Award-winning pre- and post-production facility Films@59 has provided all camera kit and post production services for BBC Two’s 90-minute drama, “The Best of Men.”
The true story, based on the birth of the Paralympic Games and its visionary creator Dr. Ludwig Guttmann, aired Aug. 16 as part of the channel’s Cultural Olympiad 2012 season.
Written by Lucy Gannon, produced by Harriet Davison and directed by Tim Whitby, “The Best of Men” stars Eddie Marsan (Dr. Guttmann), Rob Brydon (Sergeant Wynne Bowen) and Niamh Cusack (Sister Edwards). The drama tells the story of neurologist Guttmann’s arrival at Stoke Mandeville Hospital and his transformation of the spinal unit using sport as an inspiration for patients.
“The Best of Men” was shot on location at Bristol University’s Wills Hall and Manor Hall. Director of photography Matt Gray used ARRI’s ALEXA digital camera for the majority of the shoot interlaced with Canon 5D Mark II shots for intimate macro close ups.
“The ALEXA was an invaluable investment and one of the smartest decisions that we made,” says Davison. “It enabled us to shoot in the tight time constraints that we had and also allowed us to use the beautiful natural light conditions at Wills Hall and Manor Hall with outstanding results.”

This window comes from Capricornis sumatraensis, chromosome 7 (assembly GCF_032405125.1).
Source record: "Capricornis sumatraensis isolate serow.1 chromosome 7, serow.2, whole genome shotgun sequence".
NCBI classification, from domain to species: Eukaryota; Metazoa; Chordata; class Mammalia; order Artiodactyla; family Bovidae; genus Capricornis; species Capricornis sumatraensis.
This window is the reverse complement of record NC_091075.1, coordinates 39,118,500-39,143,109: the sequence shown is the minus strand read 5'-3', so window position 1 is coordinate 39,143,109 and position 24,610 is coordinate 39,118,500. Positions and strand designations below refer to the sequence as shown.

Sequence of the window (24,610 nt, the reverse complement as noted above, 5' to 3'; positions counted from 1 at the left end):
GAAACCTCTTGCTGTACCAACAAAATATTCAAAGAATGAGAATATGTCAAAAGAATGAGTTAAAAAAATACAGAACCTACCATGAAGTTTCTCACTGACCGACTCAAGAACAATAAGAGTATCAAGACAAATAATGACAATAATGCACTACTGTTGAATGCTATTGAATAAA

Gray worked closely with Films@59 colorist Tony Osborne, who used Digital Vision’s Nucoda Film Master to conform and grade the piece. “When you’re shooting a period drama digitally, one of the things at the top of your list is to try and take the audience back in time photographically and sometimes that requires taking the edge off the digital element,” says Gray. “We also wanted to get away from the sepia look that traditional period drama has addressing the 1940s time frame in the costumes and the sets, not in the grade.”
“To achieve this, in the test shots we introduced little hints of color to the shadow areas and to the highlights,” explains Osborne. “We didn’t want the slightly desaturated and bleached look that favors the warmer brown color palette and so we created a blue element in the shadows and a flesh tone range that was very natural, with a slightly warm almost creamy look to the highlights.”
“The Nucoda Film Master is impressive. It has a number of different tricks with the high dynamic range toolset to deal with highlights and pulling back highlight detail, which you think may have been lost during filming,” adds Gray.
In the summer of 1948, Guttmann held the first national athletic event for disabled athletes, which took place on the same day as the opening ceremony for the 1948 London Games. As “The Best of Men” documents his legacy to medicine and sport continues to this day.